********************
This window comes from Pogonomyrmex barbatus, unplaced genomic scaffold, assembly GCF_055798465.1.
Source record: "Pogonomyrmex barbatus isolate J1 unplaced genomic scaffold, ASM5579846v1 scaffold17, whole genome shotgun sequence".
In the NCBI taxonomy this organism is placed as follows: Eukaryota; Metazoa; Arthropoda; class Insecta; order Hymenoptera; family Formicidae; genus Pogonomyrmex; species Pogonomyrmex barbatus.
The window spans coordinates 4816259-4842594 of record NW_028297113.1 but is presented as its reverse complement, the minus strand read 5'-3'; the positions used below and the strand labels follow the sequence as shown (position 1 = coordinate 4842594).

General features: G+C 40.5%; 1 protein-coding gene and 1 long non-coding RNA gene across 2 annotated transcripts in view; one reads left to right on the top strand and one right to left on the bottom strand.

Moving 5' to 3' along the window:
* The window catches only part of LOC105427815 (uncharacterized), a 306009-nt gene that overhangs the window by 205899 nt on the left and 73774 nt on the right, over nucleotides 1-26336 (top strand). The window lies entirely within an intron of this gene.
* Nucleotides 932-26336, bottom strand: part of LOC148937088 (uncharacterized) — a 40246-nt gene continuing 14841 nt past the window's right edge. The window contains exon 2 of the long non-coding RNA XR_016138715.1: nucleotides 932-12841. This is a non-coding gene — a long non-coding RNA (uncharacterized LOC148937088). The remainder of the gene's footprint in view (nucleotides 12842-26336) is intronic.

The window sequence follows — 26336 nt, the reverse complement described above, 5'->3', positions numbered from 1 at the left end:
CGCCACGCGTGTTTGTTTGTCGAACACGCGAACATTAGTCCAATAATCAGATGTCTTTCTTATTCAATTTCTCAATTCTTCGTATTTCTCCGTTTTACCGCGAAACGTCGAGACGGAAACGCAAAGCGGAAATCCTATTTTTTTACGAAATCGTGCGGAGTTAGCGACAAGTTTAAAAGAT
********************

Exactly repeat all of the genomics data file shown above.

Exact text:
This window comes from Pogonomyrmex barbatus, unplaced genomic scaffold, assembly GCF_055798465.1.
Source record: "Pogonomyrmex barbatus isolate J1 unplaced genomic scaffold, ASM5579846v1 scaffold17, whole genome shotgun sequence".
In the NCBI taxonomy this organism is placed as follows: Eukaryota; Metazoa; Arthropoda; class Insecta; order Hymenoptera; family Formicidae; genus Pogonomyrmex; species Pogonomyrmex barbatus.
The window spans coordinates 4816259-4842594 of record NW_028297113.1 but is presented as its reverse complement, the minus strand read 5'-3'; the positions used below and the strand labels follow the sequence as shown (position 1 = coordinate 4842594).

General features: G+C 40.5%; 1 protein-coding gene and 1 long non-coding RNA gene across 2 annotated transcripts in view; one reads left to right on the top strand and one right to left on the bottom strand.

Moving 5' to 3' along the window:
* The window catches only part of LOC105427815 (uncharacterized), a 306009-nt gene that overhangs the window by 205899 nt on the left and 73774 nt on the right, over nucleotides 1-26336 (top strand). The window lies entirely within an intron of this gene.
* Nucleotides 932-26336, bottom strand: part of LOC148937088 (uncharacterized) — a 40246-nt gene continuing 14841 nt past the window's right edge. The window contains exon 2 of the long non-coding RNA XR_016138715.1: nucleotides 932-12841. This is a non-coding gene — a long non-coding RNA (uncharacterized LOC148937088). The remainder of the gene's footprint in view (nucleotides 12842-26336) is intronic.

The window sequence follows — 26336 nt, the reverse complement described above, 5'->3', positions numbered from 1 at the left end:
CGCCACGCGTGTTTGTTTGTCGAACACGCGAACATTAGTCCAATAATCAGATGTCTTTCTTATTCAATTTCTCAATTCTTCGTATTTCTCCGTTTTACCGCGAAACGTCGAGACGGAAACGCAAAGCGGAAATCCTATTTTTTTACGAAATCGTGCGGAGTTAGCGACAAGTTTAAAAGAT